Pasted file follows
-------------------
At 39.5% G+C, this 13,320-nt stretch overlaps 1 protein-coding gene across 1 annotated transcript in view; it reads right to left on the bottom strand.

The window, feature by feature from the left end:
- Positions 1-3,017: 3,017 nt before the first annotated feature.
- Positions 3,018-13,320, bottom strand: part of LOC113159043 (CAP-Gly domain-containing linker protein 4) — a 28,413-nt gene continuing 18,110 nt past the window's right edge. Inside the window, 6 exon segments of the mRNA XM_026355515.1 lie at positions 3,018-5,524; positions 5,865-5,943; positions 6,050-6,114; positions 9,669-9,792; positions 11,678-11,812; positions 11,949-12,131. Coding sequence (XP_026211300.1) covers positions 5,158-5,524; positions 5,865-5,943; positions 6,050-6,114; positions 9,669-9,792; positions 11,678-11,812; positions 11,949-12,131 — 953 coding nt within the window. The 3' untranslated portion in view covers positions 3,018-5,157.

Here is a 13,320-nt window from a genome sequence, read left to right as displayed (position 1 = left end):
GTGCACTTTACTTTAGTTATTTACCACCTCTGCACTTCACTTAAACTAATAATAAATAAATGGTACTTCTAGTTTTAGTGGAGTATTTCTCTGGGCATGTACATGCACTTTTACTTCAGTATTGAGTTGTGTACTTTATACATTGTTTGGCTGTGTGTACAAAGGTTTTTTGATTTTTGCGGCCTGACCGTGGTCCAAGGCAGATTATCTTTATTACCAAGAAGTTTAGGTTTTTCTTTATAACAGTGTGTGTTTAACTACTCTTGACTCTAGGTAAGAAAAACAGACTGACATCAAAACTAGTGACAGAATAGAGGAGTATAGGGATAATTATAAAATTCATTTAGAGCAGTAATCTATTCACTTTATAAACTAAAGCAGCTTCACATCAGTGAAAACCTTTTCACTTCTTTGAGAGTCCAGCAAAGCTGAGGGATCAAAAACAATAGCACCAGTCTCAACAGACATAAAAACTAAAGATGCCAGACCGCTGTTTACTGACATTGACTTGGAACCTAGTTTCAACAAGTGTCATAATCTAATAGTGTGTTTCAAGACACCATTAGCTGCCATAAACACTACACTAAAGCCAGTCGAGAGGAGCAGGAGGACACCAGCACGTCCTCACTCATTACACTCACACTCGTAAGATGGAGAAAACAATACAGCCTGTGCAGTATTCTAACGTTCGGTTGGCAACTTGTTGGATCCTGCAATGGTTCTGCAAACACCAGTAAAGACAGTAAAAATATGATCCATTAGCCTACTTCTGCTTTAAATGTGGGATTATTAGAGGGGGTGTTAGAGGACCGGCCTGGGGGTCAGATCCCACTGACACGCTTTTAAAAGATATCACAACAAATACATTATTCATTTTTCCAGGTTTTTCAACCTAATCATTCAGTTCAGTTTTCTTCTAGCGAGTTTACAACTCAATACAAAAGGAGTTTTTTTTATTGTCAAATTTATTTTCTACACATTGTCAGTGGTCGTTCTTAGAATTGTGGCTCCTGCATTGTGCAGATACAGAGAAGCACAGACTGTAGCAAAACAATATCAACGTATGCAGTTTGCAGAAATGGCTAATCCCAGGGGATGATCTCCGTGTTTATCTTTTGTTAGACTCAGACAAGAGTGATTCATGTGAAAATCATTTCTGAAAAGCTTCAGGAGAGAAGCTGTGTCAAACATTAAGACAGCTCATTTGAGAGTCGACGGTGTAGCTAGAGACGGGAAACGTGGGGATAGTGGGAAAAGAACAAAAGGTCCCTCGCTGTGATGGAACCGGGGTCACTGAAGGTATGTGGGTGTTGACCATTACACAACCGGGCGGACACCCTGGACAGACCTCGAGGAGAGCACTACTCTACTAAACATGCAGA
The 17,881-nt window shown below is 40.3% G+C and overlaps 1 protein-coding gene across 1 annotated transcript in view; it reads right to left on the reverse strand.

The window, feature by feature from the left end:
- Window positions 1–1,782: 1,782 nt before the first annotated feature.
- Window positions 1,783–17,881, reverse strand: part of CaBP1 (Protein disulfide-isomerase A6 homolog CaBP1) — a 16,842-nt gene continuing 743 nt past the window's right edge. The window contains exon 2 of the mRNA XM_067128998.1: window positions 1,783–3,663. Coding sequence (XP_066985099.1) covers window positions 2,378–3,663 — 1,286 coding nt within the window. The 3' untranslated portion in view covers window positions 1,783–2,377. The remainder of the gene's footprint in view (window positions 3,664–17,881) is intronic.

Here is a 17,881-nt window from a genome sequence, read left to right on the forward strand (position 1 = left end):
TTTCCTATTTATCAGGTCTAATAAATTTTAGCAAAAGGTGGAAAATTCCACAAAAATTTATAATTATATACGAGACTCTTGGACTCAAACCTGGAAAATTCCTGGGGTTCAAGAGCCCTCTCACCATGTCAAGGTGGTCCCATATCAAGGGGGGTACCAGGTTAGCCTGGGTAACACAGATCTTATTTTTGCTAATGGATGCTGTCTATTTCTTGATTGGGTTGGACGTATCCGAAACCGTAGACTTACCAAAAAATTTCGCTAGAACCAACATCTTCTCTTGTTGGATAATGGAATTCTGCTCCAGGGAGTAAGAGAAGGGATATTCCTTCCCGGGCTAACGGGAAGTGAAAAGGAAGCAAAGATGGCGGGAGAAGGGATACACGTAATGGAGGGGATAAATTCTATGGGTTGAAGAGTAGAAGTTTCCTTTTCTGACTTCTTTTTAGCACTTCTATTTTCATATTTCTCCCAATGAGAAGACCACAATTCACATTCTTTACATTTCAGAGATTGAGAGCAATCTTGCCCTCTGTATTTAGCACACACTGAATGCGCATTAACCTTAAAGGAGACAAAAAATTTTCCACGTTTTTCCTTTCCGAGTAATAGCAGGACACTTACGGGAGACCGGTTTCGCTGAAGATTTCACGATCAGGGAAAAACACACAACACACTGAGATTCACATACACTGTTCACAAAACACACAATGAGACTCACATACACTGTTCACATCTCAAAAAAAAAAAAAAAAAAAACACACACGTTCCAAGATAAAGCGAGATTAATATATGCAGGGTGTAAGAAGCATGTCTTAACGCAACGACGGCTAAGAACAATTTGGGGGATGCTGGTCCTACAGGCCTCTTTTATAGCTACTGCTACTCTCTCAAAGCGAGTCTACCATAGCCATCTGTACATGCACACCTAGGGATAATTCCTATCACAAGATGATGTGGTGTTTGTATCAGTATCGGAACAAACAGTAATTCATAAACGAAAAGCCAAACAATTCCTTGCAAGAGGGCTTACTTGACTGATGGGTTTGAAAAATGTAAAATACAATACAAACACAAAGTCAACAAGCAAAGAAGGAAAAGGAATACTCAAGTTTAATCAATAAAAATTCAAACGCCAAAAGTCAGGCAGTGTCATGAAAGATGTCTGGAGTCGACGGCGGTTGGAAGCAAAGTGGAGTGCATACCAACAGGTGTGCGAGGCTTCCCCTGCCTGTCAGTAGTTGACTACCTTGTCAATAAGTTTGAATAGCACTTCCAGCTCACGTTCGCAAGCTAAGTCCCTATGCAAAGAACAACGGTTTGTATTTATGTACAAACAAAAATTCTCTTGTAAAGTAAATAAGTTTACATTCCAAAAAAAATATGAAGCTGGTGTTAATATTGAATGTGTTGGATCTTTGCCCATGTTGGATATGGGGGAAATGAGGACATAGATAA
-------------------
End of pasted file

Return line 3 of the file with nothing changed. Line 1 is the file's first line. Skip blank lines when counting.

- Positions 1-3,017: 3,017 nt before the first annotated feature.